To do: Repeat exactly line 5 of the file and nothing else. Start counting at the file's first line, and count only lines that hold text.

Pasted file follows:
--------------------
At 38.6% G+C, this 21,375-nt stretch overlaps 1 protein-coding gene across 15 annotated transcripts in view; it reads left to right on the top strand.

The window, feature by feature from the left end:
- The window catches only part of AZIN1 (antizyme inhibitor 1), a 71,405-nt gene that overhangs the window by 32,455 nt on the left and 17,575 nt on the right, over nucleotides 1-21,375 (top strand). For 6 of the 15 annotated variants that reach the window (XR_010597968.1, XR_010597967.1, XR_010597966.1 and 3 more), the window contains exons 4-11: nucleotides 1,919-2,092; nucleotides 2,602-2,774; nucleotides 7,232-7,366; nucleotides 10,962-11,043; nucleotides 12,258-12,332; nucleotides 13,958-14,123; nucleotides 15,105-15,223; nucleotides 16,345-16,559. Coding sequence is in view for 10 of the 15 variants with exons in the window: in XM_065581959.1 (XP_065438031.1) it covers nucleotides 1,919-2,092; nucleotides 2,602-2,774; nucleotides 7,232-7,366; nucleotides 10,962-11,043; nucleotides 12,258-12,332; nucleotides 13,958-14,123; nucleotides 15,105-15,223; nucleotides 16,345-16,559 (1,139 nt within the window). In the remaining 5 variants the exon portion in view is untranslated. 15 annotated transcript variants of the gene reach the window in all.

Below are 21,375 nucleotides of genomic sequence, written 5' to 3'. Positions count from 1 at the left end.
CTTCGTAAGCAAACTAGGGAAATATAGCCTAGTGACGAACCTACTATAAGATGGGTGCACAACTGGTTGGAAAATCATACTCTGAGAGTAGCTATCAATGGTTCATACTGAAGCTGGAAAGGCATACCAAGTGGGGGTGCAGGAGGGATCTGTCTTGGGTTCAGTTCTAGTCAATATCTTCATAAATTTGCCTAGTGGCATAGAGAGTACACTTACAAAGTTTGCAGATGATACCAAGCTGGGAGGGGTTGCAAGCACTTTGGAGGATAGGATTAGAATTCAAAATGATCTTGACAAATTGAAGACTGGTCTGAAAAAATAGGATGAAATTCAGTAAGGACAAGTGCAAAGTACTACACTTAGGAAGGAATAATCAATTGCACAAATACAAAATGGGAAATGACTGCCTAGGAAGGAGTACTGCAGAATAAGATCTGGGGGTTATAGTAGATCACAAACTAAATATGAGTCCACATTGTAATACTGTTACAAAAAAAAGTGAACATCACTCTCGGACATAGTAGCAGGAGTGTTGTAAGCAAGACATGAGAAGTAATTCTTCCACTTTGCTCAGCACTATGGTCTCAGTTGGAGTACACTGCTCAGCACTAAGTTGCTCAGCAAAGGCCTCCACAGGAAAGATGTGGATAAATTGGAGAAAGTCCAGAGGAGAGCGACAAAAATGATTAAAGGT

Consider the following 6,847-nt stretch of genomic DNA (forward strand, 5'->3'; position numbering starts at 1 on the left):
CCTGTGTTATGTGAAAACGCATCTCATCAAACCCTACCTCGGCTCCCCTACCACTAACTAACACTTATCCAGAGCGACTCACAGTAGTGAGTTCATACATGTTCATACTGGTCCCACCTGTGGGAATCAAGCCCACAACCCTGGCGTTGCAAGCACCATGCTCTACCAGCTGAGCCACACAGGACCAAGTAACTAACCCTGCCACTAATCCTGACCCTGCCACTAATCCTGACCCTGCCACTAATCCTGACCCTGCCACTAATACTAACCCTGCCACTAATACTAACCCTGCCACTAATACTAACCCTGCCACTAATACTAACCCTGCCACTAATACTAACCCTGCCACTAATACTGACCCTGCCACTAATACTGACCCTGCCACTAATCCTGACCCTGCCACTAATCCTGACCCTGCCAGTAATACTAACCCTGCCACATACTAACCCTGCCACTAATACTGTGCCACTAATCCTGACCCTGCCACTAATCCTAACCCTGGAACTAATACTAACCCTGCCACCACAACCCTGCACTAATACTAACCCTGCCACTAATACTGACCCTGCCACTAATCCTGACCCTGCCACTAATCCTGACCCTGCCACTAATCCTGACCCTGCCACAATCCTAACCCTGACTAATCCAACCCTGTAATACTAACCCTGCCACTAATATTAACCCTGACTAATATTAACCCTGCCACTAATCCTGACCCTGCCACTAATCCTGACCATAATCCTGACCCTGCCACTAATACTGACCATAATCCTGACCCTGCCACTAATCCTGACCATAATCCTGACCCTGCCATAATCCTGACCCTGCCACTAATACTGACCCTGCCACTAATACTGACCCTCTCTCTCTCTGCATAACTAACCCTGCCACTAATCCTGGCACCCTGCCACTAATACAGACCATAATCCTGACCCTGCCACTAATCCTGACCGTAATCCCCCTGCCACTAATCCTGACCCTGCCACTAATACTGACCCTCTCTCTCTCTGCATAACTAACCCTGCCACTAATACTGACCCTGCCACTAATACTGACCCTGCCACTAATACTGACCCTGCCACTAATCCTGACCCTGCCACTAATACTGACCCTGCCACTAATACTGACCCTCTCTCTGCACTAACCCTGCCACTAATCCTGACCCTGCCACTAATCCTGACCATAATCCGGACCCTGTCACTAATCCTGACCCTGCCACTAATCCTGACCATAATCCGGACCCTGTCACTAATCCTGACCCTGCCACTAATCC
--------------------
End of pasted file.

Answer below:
CTTCGTAAGCAAACTAGGGAAATATAGCCTAGTGACGAACCTACTATAAGATGGGTGCACAACTGGTTGGAAAATCATACTCTGAGAGTAGCTATCAATGGTTCATACTGAAGCTGGAAAGGCATACCAAGTGGGGGTGCAGGAGGGATCTGTCTTGGGTTCAGTTCTAGTCAATATCTTCATAAATTTGCCTAGTGGCATAGAGAGTACACTTACAAAGTTTGCAGATGATACCAAGCTGGGAGGGGTTGCAAGCACTTTGGAGGATAGGATTAGAATTCAAAATGATCTTGACAAATTGAAGACTGGTCTGAAAAAATAGGATGAAATTCAGTAAGGACAAGTGCAAAGTACTACACTTAGGAAGGAATAATCAATTGCACAAATACAAAATGGGAAATGACTGCCTAGGAAGGAGTACTGCAGAATAAGATCTGGGGGTTATAGTAGATCACAAACTAAATATGAGTCCACATTGTAATACTGTTACAAAAAAAAGTGAACATCACTCTCGGACATAGTAGCAGGAGTGTTGTAAGCAAGACATGAGAAGTAATTCTTCCACTTTGCTCAGCACTATGGTCTCAGTTGGAGTACACTGCTCAGCACTAAGTTGCTCAGCAAAGGCCTCCACAGGAAAGATGTGGATAAATTGGAGAAAGTCCAGAGGAGAGCGACAAAAATGATTAAAGGT